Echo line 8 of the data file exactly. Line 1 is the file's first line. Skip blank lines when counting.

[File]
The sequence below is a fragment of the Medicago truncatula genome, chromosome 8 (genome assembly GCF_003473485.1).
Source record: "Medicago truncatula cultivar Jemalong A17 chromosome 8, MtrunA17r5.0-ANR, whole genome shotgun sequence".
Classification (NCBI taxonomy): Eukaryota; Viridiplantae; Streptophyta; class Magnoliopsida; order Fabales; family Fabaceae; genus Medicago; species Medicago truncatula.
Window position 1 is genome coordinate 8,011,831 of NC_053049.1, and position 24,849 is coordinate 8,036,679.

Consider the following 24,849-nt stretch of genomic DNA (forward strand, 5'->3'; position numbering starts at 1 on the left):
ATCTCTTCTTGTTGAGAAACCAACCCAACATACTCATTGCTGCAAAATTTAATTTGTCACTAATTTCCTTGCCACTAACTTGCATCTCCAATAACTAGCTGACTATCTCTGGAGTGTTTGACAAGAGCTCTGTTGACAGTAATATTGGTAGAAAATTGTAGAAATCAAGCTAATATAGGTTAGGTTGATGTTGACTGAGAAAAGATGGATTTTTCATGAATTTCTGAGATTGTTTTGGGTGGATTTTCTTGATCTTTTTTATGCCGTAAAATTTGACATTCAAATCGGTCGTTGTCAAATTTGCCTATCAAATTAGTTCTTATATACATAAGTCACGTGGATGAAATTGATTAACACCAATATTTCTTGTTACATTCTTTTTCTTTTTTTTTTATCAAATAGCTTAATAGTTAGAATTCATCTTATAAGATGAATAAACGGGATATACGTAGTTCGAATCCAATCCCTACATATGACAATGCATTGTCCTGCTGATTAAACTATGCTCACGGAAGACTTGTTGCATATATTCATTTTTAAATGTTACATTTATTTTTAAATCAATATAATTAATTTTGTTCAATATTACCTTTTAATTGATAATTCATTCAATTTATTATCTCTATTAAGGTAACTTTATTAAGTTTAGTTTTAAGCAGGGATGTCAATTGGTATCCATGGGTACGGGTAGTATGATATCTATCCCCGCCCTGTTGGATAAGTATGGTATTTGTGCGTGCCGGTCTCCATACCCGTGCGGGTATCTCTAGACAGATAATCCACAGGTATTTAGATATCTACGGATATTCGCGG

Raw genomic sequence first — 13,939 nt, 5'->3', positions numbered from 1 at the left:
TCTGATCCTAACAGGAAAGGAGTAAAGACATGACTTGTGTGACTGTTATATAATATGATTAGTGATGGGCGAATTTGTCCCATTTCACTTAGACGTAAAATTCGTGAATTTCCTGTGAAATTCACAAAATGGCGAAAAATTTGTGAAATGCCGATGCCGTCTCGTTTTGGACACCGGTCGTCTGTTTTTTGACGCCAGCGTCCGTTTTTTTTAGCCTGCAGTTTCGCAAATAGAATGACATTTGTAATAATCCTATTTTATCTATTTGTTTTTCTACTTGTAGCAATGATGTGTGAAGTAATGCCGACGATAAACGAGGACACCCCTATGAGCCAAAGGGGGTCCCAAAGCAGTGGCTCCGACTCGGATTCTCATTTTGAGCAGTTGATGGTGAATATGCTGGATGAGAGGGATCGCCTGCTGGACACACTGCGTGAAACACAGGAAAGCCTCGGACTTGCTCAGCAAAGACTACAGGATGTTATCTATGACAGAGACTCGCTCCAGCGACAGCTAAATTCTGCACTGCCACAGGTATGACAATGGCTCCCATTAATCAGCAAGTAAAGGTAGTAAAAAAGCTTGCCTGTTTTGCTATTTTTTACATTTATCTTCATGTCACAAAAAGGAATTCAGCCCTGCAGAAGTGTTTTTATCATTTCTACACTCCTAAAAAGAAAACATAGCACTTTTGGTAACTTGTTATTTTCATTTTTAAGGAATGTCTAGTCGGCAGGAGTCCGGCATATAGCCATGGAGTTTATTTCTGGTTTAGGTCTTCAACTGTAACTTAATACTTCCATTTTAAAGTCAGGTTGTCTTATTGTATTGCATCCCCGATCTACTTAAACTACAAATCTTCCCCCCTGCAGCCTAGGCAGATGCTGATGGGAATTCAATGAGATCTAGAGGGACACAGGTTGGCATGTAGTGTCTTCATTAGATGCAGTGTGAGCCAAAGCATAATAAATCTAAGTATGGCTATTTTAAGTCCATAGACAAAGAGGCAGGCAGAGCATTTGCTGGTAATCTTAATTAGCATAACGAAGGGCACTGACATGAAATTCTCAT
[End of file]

TCTGATCCTAACAGGAAAGGAGTAAAGACATGACTTGTGTGACTGTTATATAATATGATTAGTGATGGGCGAATTTGTCCCATTTCACTTAGACGTAAAATTCGTGAATTTCCTGTGAAATTCACAAAATGGCGAAAAATTTGTGAAATGCCGATGCCGTCTCGTTTTGGACACCGGTCGTCTGTTTTTTGACGCCAGCGTCCGTTTTTTTTAGCCTGCAGTTTCGCAAATAGAATGACATTTGTAATAATCCTATTTTATCTATTTGTTTTTCTACTTGTAGCAATGATGTGTGAAGTAATGCCGACGATAAACGAGGACACCCCTATGAGCCAAAGGGGGTCCCAAAGCAGTGGCTCCGACTCGGATTCTCATTTTGAGCAGTTGATGGTGAATATGCTGGATGAGAGGGATCGCCTGCTGGACACACTGCGTGAAACACAGGAAAGCCTCGGACTTGCTCAGCAAAGACTACAGGATGTTATCTATGACAGAGACTCGCTCCAGCGACAGCTAAATTCTGCACTGCCACAGGTATGACAATGGCTCCCATTAATCAGCAAGTAAAGGTAGTAAAAAAGCTTGCCTGTTTTGCTATTTTTTACATTTATCTTCATGTCACAAAAAGGAATTCAGCCCTGCAGAAGTGTTTTTATCATTTCTACACTCCTAAAAAGAAAACATAGCACTTTTGGTAACTTGTTATTTTCATTTTTAAGGAATGTCTAGTCGGCAGGAGTCCGGCATATAGCCATGGAGTTTATTTCTGGTTTAGGTCTTCAACTGTAACTTAATACTTCCATTTTAAAGTCAGGTTGTCTTATTGTATTGCATCCCCGATCTACTTAAACTACAAATCTTCCCCCCTGCAGCCTAGGCAGATGCTGATGGGAATTCAATGAGATCTAGAGGGACACAGGTTGGCATGTAGTGTCTTCATTAGATGCAGTGTGAGCCAAAGCATAATAAATCTAAGTATGGCTATTTTAAGTCCATAGACAAAGAGGCAGGCAGAGCATTTGCTGGTAATCTTAATTAGCATAACGAAGGGCACTGACATGAAATTCTCAT